the problem with lack of black coaches goes back to elementary schools
    and non-majority ethnic areas. are people from ethnic backgrounds in
    low percentage ethnic areas given opportunities on a equal basis?

  11. Fred says:

    I am an explayer and coach and I feel for the brothers still trying to get their foot in the door. I live in Texas and I see the the good olboys going from one school to the next. Football here is even worse at the high school level and it is making a once traditional powerhouse state look average. This type of coach swaping is going on at every level and we need to do somthing about it. I would like to see parents take a chance on sending their children to the few nonwhite coaches that have the jobs now and watch them build a real powerhouse program. I bet that would wake up a few people. SEND YOUR BLUE CHIPS TO UCLA people.

  12. Juan says:

    That’s a great point Fred.

    It’s hard to get a kid at the age of 18 to do what his parents want. know at 18, if my folks said something, I was shutting off the ears for the most part.

    This was played out publicly when Kellen Winslow Sr. argued with his son, Kellen Winslow Jr. (the self-proclaimed K2) over where he was going to school.
    Son wanted to commit to Neuheisel and Washington.
    Dad wanted him to go to Michigan State with Bobby Wlliams (Af. American head man there) (BTW- good book on Williams’ tenure at Michigan State entitled “Innocence in the Red Zone” by Roger Groves. A good book albeit a little annoying because of the bad editing done on the book, but a really informative book on how decisions are made on one’s coaching future.)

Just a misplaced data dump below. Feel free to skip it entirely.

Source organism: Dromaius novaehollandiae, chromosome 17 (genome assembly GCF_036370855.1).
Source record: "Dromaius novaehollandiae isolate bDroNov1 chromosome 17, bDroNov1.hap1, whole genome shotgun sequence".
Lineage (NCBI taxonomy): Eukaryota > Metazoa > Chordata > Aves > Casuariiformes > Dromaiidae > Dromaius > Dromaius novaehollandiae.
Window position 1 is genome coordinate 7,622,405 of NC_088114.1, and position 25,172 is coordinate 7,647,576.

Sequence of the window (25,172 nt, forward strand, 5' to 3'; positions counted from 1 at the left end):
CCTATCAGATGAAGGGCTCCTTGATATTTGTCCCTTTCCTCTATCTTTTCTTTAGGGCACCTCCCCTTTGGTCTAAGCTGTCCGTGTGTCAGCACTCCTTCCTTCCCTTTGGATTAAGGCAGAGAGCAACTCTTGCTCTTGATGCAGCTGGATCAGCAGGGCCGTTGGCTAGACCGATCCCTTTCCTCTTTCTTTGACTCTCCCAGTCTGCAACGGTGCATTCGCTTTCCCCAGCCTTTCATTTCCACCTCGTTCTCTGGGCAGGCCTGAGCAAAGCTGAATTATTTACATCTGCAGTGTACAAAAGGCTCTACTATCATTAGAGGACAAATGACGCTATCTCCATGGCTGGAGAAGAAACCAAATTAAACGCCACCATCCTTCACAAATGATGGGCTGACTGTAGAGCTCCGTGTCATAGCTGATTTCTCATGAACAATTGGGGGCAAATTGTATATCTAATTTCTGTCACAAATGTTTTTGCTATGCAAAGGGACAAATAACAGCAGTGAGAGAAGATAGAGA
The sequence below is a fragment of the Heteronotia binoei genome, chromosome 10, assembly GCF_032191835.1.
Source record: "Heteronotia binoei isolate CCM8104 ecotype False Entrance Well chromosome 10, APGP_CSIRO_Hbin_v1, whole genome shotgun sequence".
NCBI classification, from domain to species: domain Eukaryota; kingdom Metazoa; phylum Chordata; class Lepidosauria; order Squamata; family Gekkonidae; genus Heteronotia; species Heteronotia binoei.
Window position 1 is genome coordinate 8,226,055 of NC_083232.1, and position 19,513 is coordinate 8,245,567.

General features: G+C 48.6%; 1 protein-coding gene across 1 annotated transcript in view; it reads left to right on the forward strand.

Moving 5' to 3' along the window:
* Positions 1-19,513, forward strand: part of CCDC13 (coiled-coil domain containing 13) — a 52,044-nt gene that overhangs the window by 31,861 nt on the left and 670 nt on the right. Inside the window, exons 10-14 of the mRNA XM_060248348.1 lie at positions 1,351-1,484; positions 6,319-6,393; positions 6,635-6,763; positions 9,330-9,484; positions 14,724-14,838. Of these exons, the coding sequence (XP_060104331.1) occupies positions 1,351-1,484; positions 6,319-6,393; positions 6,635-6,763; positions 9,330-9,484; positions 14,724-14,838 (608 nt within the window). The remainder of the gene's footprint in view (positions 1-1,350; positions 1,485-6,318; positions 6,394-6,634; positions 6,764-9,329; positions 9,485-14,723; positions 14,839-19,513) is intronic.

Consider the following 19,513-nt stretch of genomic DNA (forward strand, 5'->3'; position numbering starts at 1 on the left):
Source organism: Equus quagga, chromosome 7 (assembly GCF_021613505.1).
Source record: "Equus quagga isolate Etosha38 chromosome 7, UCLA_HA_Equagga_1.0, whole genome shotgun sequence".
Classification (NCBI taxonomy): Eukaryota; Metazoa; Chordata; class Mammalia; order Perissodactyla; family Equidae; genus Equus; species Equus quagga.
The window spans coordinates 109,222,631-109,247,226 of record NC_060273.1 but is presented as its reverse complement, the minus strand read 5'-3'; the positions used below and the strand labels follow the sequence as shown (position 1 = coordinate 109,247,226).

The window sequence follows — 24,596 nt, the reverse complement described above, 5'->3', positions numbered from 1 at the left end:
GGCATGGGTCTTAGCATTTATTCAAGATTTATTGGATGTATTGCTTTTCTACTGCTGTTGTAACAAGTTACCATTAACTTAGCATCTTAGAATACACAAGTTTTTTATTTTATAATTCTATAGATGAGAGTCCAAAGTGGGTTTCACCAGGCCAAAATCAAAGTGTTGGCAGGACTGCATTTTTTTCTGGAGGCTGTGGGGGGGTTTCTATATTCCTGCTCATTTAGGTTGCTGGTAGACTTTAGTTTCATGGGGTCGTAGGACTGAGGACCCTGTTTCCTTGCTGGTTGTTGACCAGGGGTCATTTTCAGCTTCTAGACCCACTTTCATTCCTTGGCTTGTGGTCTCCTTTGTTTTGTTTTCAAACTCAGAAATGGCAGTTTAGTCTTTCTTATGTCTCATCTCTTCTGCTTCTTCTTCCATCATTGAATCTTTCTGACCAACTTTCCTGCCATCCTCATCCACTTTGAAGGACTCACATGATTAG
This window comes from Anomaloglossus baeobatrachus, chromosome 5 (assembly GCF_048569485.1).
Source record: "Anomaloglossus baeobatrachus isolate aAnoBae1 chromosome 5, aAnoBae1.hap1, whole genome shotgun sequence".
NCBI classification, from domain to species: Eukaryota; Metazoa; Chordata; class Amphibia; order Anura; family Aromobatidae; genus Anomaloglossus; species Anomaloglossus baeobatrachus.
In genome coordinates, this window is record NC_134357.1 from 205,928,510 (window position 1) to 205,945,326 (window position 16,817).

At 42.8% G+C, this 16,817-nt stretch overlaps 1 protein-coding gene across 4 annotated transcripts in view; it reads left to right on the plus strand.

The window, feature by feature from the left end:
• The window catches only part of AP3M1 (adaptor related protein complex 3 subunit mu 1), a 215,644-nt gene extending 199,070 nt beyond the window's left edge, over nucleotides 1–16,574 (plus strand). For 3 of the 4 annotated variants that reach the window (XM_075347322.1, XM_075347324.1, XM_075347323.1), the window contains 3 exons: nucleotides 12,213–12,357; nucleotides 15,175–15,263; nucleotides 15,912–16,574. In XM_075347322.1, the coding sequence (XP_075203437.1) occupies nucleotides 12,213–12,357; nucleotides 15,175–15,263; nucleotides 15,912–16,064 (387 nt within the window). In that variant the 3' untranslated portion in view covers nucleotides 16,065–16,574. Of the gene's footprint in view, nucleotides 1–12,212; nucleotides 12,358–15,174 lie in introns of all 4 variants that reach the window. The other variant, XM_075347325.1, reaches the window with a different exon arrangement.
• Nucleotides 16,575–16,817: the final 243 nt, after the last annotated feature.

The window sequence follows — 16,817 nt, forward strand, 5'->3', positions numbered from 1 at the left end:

Hard to get a kid to change his mind about a place.

  13. Iwas looking for Doug Williams

  14. I was looking for Doug Willams

  15. John says:

    Two things have to happen in my opinion for minority coaches to start getting the chances they deserve 1- a minority coach will have to take his team to the national championship game. 2- parents of and the highly recruited minority players will have to stand up and publicly say “im not going to this school because of its bad grade in minority hiring of coaches”. It will really only take 2 or 3 highly recruited players to say that before you see many more colleges even try to give minority coaches a fair shake at coaching. The bottom line is money. If the University feels it is losing money because of their unfair hiring practices you will see a quick turnaround in minority coaches hired.

  16. Idetrorce says:

    very interesting, but I don’t agree with you
    Idetrorce